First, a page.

Jessica Carter/LinkedIn

“Jessica’s substantial experience and deep relationships on Capitol Hill will help Ford identify, navigate and advance policy, from securing global supply chains to supporting homegrown advanced technology research and American manufacturing jobs. Our country and our industry are at a pivotal crossroads in the transition to the connected, zero-emissions transportation future, and Jessica is exceptionally well-prepared to help fulfill our shared interests,” Smith said in a news release.

One of Carter’s mandates no doubt is to mitigate growing Republican and some Democrat awareness and opposition to Ford’s EV initiatives. One of them is the battery plant the company is planning on fertile farmland in rural Michigan, a move strongly opposed by some local residents.

Building the plant in the U.S. will make Ford’s electric vehicles eligible for lucrative tax rebates under the Inflation Reduction Act. Some Republicans and West Virginia Senator Joe Manchin objected to the deal because Ford is partnering with a communist China-based company and will pay it 12% royalties on the batteries the plant produces.

“I’ll be damned if I’m going to give (Ford) $900 out of $7,500, to let it go to China for basically a product we started,” Manchin told the CERAWeek energy conference earlier this year. “You’re telling me we don’t have the smart people and the technology, and we can’t get up to speed quick enough? That doesn’t make sense.”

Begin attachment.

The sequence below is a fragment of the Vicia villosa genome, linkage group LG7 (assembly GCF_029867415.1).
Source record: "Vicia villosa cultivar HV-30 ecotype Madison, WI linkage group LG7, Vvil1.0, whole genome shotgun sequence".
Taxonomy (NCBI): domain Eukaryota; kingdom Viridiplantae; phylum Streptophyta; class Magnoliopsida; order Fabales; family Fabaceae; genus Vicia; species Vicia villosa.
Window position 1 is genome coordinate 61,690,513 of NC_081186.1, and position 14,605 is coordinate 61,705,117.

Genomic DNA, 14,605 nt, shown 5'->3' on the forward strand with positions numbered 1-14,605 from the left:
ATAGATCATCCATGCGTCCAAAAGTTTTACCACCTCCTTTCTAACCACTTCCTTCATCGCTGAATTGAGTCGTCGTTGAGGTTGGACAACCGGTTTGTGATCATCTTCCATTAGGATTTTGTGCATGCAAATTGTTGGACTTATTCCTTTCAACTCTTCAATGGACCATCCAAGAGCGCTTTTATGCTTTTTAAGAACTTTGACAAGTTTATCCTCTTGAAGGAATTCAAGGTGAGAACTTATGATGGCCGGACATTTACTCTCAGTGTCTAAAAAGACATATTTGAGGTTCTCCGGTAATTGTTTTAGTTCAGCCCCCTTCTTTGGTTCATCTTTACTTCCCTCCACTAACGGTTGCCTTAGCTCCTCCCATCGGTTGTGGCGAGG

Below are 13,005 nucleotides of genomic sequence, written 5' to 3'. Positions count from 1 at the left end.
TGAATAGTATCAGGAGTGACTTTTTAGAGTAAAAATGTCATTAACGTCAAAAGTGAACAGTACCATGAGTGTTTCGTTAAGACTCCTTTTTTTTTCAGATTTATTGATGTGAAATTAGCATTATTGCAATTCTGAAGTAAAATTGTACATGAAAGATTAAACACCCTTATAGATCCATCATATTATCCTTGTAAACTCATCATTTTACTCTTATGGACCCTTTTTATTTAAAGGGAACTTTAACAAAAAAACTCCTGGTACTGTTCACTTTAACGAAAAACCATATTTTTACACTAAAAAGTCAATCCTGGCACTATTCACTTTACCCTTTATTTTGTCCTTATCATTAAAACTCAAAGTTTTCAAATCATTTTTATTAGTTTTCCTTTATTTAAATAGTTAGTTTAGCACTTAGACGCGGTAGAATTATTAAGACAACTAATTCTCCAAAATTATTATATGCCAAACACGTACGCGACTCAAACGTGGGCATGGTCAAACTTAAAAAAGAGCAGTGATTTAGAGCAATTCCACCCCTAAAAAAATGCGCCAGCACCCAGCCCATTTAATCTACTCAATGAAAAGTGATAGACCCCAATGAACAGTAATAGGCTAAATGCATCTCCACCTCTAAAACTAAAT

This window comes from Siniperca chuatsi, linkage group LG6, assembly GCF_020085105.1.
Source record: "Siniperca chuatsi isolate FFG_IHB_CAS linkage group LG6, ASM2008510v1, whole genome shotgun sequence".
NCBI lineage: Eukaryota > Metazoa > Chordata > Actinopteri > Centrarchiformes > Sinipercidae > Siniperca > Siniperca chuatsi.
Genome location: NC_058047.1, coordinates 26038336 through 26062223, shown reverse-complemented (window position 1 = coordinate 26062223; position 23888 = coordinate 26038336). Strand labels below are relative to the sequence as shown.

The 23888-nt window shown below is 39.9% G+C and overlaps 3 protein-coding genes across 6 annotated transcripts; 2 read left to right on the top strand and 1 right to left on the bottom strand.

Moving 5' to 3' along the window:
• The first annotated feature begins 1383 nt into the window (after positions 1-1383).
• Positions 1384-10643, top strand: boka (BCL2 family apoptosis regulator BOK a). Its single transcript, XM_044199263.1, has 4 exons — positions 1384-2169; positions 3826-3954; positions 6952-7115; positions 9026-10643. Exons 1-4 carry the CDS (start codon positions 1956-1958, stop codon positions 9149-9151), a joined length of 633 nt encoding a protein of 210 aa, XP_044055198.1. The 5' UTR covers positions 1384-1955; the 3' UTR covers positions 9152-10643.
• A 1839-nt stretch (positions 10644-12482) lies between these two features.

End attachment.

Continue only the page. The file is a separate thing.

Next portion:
Granholm’s $9.2 billion sweetheart loan to fund Ford’s EV projects could attract more scrutiny as it has become apparent that Ford’s electric vehicle business is faltering. Ford in the first half of this year sold a mere 25,709 EVs in the U.S., compared to 336,892 sold by Tesla, 38,457 sold by Hyundai/Kia, and 36,222 sold by GM. Ford has been forced to slash the price of its Ford Lightning electric pickup and offer nearly zero percent financing and other incentives on the electric Mustang the company proudly assembles in Mexico. The company has increased its projected EV loses this year to $4.5 billion, up from the $3 billion it originally projected.

I think of Granholm and Michigan’s Senator Debbie Stabenow every time I fill up at the gas pump.

The accompanying video featuring a Bloomberg TV interview with Granholm laughing when asked about then rising gas prices will be forever imprinted in my memory. Stabenow, the biggest Congressional recipient of Sam Bankman-Fried’s political donations, famously told a Congressional committee her delight seeing posted rising gas prices after she bought a 2022 Chevy Bolt EUV.

“I just have to say, on the issue of gas prices, after waiting for a long time to have enough chips in this country to get my electric vehicle, I drove it from Michigan to [Washington, D.C.] this last weekend and went by every single gas station and it didn’t matter how high it was,” Stabenow said. “So I’m looking forward to vehicles that aren’t going to be dependent on the whims of the oil companies and the international markets.”

Stabenow’s EV crowing might have been premature.  A just released a study by Michigan’s Anderson Economic Group revealed that some gas engine cars these days are cheaper to fuel than electric.  The value of Stabenow’s Bolt has fallen about 22% since she bought it.

As for being at the whim of oil companies, Bloomberg reported that Exxon is in early stage talks to provide lithium to car manufacturers that include Tesla, Ford, and Volkswagen.